What is known about the complexity of and/or practical algorithms for reporting all triplets of points from finite set of at least four points of which no three are collinear in the Euclidean plane, that define a triangle that contains *exactly* one point from the set in its interior, i.e. whose barycentric coordinates are strictly positive?

**Edit.**

after further thinking about the problem, I tend to believe that $O(n^4)$ is the best time complexity possible.

That conclusion comes from the observation, that the inner point $D$ is adjacent to three empty triangles $\Delta_{ABD},\,\Delta_{BCD},\Delta_{CAD}$ and the lower bound for enumerating all empty triangles can be done in $O(n^3)$ as described in Searching for Empty Convex Polygons; in that algorithm a starshaped polygon $P^*_D$ is described, whose edges are visible from a given point $D$ that shall in this question be the inner point of otherwise empty triangles.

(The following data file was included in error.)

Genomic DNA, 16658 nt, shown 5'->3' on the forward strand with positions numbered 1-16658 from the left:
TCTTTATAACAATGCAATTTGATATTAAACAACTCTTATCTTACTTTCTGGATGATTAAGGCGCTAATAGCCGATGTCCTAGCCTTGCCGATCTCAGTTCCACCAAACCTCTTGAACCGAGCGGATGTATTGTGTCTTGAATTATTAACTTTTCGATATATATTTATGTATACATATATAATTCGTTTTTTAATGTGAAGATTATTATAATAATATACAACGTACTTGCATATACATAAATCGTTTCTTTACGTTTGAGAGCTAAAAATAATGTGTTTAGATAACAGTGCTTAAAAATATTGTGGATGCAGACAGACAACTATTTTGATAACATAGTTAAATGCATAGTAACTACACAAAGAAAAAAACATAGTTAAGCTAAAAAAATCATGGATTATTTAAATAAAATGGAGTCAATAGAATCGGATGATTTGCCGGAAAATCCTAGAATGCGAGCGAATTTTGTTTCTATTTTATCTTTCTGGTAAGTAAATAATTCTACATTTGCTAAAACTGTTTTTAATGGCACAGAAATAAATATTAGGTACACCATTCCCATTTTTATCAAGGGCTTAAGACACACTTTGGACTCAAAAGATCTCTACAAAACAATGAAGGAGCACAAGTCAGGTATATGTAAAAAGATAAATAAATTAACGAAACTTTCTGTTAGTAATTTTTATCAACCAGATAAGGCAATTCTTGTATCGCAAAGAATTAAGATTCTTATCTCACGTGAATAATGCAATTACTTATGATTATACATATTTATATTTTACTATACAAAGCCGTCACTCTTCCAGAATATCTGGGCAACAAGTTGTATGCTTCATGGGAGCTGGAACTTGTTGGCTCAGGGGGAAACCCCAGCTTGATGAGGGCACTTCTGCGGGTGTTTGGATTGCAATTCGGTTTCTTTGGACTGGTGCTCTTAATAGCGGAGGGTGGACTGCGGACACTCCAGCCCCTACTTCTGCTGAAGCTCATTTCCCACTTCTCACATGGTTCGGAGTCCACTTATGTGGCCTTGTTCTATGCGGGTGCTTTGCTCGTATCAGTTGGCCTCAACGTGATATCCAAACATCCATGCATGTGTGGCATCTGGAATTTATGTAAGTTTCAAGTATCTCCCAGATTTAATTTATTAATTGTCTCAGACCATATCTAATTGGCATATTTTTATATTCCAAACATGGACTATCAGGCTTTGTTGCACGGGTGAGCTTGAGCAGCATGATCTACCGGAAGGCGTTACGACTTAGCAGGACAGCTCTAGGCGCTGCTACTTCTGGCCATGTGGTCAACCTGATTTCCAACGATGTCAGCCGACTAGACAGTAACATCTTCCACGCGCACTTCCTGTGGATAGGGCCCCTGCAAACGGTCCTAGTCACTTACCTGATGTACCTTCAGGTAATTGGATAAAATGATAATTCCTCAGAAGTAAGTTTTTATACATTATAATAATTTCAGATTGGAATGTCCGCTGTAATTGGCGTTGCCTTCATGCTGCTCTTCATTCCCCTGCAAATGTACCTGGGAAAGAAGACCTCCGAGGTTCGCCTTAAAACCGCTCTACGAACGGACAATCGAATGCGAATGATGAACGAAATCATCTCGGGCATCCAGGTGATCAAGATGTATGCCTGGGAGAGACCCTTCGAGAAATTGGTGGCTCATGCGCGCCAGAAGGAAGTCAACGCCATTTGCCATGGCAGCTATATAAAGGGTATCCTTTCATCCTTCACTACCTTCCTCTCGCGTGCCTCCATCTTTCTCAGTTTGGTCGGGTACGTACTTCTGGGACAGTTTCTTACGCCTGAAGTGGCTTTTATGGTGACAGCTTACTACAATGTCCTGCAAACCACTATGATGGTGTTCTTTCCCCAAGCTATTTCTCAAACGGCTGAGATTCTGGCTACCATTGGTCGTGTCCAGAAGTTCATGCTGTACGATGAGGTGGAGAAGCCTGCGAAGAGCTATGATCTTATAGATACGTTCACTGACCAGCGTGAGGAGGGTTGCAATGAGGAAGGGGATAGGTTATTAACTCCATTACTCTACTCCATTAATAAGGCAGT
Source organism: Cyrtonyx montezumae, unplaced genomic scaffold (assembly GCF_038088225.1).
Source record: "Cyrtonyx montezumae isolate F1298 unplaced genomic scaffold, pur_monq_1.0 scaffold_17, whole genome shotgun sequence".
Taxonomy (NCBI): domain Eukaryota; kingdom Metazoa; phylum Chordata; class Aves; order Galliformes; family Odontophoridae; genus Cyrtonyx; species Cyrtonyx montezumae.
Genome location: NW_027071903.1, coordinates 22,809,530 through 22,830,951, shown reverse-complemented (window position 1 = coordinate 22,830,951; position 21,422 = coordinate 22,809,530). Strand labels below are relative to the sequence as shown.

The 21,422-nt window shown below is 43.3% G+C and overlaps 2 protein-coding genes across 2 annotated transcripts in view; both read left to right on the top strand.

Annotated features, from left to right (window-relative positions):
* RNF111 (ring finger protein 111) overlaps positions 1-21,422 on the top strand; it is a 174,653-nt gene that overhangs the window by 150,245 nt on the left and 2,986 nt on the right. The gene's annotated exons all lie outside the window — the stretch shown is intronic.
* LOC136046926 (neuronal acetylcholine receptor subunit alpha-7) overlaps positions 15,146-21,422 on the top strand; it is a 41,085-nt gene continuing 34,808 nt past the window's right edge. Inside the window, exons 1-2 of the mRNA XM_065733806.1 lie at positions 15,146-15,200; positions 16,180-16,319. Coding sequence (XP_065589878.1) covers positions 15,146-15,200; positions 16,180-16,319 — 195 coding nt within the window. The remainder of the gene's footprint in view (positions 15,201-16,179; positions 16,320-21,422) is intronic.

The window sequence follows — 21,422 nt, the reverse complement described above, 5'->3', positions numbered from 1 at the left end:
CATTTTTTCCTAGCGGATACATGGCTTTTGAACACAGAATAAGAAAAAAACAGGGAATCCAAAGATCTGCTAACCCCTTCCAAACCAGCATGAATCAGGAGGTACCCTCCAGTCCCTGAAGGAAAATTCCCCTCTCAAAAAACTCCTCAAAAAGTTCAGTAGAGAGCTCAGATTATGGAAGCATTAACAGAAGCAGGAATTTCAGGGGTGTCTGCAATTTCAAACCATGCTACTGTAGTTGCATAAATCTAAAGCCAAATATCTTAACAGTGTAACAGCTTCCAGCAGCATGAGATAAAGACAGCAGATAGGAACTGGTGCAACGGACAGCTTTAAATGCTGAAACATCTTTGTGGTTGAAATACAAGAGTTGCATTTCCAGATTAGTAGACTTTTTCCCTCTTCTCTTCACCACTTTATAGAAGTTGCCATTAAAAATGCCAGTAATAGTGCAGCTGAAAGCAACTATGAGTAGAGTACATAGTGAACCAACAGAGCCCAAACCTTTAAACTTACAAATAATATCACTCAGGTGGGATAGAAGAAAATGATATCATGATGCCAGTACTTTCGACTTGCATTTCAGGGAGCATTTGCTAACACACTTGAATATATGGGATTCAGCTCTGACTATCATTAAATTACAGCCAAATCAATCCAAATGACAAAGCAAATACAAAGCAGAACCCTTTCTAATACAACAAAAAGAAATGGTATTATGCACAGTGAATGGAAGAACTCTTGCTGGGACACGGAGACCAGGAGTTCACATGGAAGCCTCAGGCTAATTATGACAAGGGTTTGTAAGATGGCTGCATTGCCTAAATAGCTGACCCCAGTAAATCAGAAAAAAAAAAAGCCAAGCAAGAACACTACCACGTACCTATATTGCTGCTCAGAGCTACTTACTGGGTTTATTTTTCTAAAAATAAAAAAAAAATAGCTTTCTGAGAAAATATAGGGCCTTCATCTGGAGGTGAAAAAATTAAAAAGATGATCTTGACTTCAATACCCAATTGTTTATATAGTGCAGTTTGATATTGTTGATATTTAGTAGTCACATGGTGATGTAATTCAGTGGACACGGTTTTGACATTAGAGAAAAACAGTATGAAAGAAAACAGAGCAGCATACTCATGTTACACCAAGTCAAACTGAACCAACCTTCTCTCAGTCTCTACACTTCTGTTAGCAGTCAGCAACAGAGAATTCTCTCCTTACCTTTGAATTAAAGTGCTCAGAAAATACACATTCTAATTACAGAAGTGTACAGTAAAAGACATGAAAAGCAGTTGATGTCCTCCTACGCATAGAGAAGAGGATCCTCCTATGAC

The problem of reporting all triangles with unique interior point $D$ would then amount to reporting all directed triangles with their open arcs inside $P^*_D$; the directed graph that contains those triangles corresponds to the visibility graph of $P^*_D$ with arcs corresponding to edges oriented to render $D$ to their left.

Beating the $O(n^4)$ conjectured lower bound would require a sublinear-time algorithm for reporting all directed triangles in an oriented visibility graph of a star-shaped polygon, which doubt is possible.

elaborating on the partitioning idea that Joseph O'Rourke sketched in his comment and combining it with utilizing empty triangles $\Delta_{ABD}$ to identify candidate points $C$ that *could* define a triangle $\Delta_{ABC}$ with unique innr point $D$, one finds that all solid points outside the shaded empty triangle qualify:

From the picture it can be clearly seen that the set of solid points contains all points that augment the shaded empty triangle to one with unique interior point.

counting the triangles containing a point. So the question is the opposite incounting the points contained in a triangle(and reporting the triangles that contain only one). $\endgroup$ – Manfred Weis Feb 22 '20 at 6:46